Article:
A delightful little Diablo clone, nobody will confuse this with Blizzard's most recent titles. The primitive graphics are more than made-up for by the game's greatest innovation on the genre: Everything is played on a timer, and if you take too long to complete a particular quest (or if you ignore a quest altogether) the monsters living down in the Dungeon will attack the town!

If your town is destroyed, it's game over, so the game becomes a tense balancing act as you try to do what's best for your hero while also trying to keep the town relatively intact. The townsmen can defend themselves, and you can complete quests along the way to make it easier for them to defend themselves (e.g., "Find the blue prints for an Arrow Tower on Level 12 of the dungeon") or to give you access to better equipment (e.g., "If you can find this rare artifact on Level 3, we can recruit an Armorer to come to this town").

As with all the Diablo games, the dungeon-romp gets a little repetitive after a while. The different classes help some with this, but not overly much. If this turned you off in other titles like Torchlight or Diablo, there's little reason to think you'd enjoy it more here.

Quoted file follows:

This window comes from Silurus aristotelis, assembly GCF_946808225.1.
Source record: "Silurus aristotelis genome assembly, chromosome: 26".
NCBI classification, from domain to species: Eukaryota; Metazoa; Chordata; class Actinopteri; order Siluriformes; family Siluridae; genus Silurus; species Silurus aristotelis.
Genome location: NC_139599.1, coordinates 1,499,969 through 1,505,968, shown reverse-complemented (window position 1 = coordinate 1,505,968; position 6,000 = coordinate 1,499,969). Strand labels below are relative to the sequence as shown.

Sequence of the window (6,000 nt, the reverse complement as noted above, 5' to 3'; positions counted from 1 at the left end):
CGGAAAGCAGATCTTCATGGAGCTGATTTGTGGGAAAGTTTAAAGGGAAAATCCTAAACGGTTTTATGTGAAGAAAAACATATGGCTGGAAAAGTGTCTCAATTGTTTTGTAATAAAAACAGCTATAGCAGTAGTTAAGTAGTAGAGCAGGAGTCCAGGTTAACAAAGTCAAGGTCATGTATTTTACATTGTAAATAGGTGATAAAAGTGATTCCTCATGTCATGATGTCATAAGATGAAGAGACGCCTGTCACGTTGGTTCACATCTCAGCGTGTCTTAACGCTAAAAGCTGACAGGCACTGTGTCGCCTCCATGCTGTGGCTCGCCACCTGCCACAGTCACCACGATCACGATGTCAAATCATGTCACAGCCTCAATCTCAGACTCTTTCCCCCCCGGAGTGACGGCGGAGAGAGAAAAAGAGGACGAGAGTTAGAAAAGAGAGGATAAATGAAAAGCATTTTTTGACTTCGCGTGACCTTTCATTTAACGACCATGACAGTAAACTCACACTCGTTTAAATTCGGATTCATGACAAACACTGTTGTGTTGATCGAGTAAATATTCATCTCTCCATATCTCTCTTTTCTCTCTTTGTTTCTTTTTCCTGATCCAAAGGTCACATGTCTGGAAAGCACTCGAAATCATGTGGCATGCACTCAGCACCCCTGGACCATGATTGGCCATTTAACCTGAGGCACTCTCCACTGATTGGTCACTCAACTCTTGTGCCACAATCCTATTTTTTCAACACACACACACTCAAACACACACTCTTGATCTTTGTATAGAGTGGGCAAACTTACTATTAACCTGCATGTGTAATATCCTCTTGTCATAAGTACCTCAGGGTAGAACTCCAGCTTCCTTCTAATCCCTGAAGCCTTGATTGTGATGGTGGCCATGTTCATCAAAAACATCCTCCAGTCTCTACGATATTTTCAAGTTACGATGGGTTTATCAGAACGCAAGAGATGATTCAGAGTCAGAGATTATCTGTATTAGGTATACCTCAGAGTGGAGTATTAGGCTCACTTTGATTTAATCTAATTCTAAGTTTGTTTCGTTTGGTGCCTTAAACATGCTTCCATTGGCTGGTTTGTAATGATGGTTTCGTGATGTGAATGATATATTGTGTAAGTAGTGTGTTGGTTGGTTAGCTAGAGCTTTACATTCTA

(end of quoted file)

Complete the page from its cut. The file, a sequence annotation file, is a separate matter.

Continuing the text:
But if you enjoyed those games, and want something that provides a bit more of a thinking man's challenge, this is a great little game!
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2 of 2 people (100%) found this review helpful
6.2 hrs on record
Posted: February 2
At first glance, this looks like a "standard" Diablo-style game, albeit with far more detailed character options and items. The difference between Din's Curse and any other "Diablo-like" is the nature of the quests and the dungeon itself. Quests aren't static. Enemies aren't static. NPCs aren't static. Events evolve. Failures happen. Take too long, and the bad guys gain more power and minions. The NPC you are supposed to rescue is slain. The villain in level 7 advances his plot to the next stage. People in town succumb to the a mysterious illness. Each town is a little different, and faces a different crisis. Things happen in real time.